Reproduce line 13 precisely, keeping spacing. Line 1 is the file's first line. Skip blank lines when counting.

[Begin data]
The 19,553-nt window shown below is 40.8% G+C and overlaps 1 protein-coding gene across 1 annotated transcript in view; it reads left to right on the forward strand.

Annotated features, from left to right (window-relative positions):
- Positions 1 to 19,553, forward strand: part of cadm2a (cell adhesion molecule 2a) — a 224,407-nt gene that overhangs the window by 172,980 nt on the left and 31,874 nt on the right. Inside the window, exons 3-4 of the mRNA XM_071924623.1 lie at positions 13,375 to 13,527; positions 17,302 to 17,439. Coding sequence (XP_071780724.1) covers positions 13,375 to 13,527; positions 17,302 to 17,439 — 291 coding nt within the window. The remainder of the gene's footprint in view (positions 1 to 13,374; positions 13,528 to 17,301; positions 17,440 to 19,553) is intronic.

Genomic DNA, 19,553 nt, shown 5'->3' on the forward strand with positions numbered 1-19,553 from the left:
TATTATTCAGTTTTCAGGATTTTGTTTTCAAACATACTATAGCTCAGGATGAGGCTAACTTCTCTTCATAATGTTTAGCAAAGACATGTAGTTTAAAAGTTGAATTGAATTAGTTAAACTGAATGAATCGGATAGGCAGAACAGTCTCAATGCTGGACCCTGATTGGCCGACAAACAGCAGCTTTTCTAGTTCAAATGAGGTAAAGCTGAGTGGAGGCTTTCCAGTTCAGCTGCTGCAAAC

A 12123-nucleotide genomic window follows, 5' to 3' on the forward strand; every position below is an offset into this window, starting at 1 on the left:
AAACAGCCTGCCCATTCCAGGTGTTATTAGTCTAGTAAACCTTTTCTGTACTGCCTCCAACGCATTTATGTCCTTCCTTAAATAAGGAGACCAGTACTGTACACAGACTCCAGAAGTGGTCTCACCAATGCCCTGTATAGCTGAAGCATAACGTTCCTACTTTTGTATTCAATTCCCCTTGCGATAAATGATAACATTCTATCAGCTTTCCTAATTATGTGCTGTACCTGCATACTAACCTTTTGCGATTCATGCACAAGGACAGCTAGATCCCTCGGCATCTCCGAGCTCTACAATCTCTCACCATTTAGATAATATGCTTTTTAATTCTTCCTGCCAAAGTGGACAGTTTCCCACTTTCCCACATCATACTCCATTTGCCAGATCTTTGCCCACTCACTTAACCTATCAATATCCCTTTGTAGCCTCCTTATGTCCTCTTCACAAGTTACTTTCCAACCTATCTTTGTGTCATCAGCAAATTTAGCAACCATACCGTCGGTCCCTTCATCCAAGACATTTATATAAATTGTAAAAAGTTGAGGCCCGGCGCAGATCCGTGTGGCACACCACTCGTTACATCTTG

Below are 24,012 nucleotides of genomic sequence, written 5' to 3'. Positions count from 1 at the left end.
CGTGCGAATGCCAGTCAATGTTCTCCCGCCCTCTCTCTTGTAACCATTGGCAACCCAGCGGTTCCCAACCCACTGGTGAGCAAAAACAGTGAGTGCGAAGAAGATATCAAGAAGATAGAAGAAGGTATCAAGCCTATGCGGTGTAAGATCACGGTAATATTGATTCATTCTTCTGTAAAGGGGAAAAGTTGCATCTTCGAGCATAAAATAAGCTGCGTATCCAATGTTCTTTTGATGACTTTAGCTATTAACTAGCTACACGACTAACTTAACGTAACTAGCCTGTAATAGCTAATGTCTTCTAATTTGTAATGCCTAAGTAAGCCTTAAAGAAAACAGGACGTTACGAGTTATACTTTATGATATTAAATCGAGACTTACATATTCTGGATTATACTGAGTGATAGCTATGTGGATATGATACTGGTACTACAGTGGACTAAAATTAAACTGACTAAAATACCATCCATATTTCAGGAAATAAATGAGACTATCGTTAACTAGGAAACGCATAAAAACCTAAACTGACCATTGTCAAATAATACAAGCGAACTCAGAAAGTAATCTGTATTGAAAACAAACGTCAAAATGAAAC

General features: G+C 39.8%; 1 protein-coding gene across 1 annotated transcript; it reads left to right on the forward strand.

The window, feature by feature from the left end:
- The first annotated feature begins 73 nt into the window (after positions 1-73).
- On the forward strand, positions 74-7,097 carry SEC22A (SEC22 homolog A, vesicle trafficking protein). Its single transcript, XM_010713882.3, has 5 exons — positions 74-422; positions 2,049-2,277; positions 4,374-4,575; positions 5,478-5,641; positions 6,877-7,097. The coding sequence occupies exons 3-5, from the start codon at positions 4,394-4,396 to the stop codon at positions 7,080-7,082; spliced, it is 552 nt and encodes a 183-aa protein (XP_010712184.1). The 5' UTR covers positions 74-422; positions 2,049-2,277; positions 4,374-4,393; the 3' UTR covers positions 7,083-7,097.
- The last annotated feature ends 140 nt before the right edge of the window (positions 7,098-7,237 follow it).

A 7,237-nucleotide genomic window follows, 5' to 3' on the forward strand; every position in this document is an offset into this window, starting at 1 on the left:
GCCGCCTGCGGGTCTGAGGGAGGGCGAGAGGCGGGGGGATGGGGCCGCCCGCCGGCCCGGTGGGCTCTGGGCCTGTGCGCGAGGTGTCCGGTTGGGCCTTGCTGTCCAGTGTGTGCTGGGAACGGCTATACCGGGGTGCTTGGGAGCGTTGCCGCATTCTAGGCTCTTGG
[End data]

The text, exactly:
- On the forward strand, positions 74-7,097 carry SEC22A (SEC22 homolog A, vesicle trafficking protein). Its single transcript, XM_010713882.3, has 5 exons — positions 74-422; positions 2,049-2,277; positions 4,374-4,575; positions 5,478-5,641; positions 6,877-7,097. The coding sequence occupies exons 3-5, from the start codon at positions 4,394-4,396 to the stop codon at positions 7,080-7,082; spliced, it is 552 nt and encodes a 183-aa protein (XP_010712184.1). The 5' UTR covers positions 74-422; positions 2,049-2,277; positions 4,374-4,393; the 3' UTR covers positions 7,083-7,097.